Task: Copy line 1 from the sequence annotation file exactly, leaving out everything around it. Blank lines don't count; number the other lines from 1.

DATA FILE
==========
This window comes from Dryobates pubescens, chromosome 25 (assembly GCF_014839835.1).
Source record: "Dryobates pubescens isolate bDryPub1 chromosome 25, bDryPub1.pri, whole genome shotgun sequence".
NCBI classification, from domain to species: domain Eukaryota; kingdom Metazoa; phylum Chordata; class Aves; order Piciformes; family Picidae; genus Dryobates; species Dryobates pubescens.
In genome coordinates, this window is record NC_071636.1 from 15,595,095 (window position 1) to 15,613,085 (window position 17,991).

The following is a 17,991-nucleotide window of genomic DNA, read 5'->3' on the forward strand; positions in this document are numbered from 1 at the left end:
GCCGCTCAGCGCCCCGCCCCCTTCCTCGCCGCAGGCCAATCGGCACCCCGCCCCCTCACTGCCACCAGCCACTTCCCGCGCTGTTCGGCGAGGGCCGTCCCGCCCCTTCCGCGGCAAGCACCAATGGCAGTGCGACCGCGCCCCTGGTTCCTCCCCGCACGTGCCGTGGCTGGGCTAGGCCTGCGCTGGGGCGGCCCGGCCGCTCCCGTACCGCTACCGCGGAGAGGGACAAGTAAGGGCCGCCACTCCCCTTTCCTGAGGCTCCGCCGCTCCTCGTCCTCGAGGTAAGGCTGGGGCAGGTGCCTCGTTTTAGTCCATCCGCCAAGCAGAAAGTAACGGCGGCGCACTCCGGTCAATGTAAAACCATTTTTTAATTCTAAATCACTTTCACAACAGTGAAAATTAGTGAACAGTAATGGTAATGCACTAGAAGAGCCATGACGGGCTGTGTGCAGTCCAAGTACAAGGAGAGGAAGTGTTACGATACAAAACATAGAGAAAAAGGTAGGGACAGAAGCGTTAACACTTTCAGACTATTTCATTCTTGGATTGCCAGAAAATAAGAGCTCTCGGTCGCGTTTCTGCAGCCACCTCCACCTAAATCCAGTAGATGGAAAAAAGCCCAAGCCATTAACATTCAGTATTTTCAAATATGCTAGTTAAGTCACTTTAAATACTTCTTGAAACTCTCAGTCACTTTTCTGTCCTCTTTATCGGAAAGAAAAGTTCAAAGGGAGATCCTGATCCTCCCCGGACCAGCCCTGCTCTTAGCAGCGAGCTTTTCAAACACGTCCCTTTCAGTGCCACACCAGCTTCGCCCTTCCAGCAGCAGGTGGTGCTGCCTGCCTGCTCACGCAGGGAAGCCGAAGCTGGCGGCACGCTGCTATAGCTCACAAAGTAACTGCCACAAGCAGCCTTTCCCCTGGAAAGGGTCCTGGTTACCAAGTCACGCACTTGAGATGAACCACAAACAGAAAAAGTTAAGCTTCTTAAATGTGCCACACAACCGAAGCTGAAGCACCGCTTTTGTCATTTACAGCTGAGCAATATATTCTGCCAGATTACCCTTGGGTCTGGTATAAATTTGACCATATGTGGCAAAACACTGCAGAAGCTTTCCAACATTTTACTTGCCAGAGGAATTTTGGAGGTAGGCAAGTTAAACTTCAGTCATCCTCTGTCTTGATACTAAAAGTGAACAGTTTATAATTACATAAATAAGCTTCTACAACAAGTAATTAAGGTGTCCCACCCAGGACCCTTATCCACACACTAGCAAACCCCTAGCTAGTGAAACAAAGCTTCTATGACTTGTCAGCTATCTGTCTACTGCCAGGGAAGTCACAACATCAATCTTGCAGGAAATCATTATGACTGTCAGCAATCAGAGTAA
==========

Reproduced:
This window comes from Dryobates pubescens, chromosome 25 (assembly GCF_014839835.1).